The pending closure of the largest oyster farm on the Marin County coast could lead to higher prices for shellfish and force grocery stores and restaurants to seek new suppliers.
Five remaining Point Reyes-area oyster farms are poised to capitalize on the looming departure of Drakes Bay Oyster Co., which was ordered last week to close within 90 days.
But devotees of the briny delicacies expressed unhappiness Wednesday at the prospect of losing a major North Coast supplier.
Carlo Cavallo, executive chef and owner of Meritage in Sonoma, said the coming shutdown, ordered by U.S. Interior Secretary Ken Salazar, will force him to fly in oysters from Oregon and Washington.
"Let the boys at the secretary's office and the Obama administration calculate the carbon footprint on that," said Cavallo, who like many restaurateurs serves hundreds of Drakes Bay oysters each week. "I'm furious about it."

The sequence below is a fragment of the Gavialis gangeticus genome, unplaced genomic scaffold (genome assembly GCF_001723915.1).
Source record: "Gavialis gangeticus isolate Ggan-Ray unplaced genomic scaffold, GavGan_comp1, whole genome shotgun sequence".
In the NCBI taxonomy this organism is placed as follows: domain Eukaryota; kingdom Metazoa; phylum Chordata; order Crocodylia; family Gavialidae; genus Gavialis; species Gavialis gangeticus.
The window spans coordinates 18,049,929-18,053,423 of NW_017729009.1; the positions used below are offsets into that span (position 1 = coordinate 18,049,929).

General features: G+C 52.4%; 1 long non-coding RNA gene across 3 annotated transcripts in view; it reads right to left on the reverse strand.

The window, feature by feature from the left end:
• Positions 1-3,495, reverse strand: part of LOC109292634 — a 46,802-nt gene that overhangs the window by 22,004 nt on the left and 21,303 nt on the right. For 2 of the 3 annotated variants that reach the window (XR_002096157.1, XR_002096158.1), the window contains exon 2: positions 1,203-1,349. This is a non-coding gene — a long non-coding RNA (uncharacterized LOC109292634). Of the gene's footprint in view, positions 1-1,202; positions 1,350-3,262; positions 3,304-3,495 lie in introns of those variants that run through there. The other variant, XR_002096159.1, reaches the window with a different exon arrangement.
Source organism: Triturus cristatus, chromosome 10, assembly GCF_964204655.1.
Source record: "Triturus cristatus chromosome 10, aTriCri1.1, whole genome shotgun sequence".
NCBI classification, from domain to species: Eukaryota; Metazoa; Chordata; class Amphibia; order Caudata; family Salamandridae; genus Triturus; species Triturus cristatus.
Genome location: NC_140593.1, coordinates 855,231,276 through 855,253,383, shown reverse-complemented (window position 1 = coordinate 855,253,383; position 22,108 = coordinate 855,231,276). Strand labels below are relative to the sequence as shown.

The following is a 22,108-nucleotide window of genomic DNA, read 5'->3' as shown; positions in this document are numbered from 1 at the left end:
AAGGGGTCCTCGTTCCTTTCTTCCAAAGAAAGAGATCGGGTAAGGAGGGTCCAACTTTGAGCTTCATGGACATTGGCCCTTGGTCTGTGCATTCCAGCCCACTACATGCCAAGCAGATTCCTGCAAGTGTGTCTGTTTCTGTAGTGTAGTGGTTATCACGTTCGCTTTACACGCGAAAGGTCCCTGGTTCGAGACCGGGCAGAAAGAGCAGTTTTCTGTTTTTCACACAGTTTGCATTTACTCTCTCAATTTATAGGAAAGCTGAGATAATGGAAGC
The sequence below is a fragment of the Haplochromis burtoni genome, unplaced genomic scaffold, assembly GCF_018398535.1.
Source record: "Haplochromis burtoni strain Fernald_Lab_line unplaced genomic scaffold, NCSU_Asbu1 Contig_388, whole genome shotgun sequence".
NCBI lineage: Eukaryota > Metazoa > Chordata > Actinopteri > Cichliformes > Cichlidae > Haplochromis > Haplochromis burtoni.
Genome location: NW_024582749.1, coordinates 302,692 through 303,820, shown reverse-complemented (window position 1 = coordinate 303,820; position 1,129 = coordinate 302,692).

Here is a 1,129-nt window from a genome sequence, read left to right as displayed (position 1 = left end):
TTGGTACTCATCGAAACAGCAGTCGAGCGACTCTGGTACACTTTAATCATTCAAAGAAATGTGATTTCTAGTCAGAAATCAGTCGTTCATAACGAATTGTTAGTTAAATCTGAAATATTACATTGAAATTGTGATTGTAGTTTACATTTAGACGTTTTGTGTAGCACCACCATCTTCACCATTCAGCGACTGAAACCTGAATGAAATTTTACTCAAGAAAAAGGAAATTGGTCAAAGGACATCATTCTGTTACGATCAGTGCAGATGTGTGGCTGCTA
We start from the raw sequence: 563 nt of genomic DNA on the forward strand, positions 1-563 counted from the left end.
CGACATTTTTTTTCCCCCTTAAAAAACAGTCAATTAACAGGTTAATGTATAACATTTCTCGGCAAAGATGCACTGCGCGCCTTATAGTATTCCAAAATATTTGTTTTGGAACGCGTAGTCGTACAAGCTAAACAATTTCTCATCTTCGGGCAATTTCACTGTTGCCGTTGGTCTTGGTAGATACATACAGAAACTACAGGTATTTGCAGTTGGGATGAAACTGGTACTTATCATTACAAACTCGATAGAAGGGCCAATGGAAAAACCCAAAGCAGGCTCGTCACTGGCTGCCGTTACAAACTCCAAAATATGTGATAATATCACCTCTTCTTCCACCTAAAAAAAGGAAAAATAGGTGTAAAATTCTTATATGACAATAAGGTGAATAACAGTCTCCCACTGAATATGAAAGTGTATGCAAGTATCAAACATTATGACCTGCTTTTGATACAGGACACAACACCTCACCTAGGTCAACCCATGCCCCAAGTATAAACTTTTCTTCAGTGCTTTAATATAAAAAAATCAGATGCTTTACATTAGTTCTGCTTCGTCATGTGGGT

Teejay Lowe, chief executive officer of G&G Supermarkets, agreed the loss of the farm owned by Kevin and Nancy Lunny is a blow to the local seafood industry.
Drakes Bay oysters make up the majority of the oysters sold at G&G, which has stores in Santa Rosa and Petaluma. Customers ask for them by name, he said.
"Local oysters truly are an art," Lowe said. "They did a really good job. It was a draw to our markets."
Last week, the Lunnys were given 90 days to pack up and leave the oyster farm, which has been in operation for about 80 years on the shores of Drakes Estero in the Point Reyes National Seashore.
At the urging of environmentalists, Salazar decided to return the 1,100 acres to wilderness and rejected Lunny's request to extend the farm's 40-year permit. Among the concerns was that the mariculture business on public land and water hurt harbor seals and eelgrass.
The Lunnys maintain their farm is an ecologically sustainable provider of almost 40 percent of California-grown oysters. They have challenged an environmental review, saying it relied on flawed science.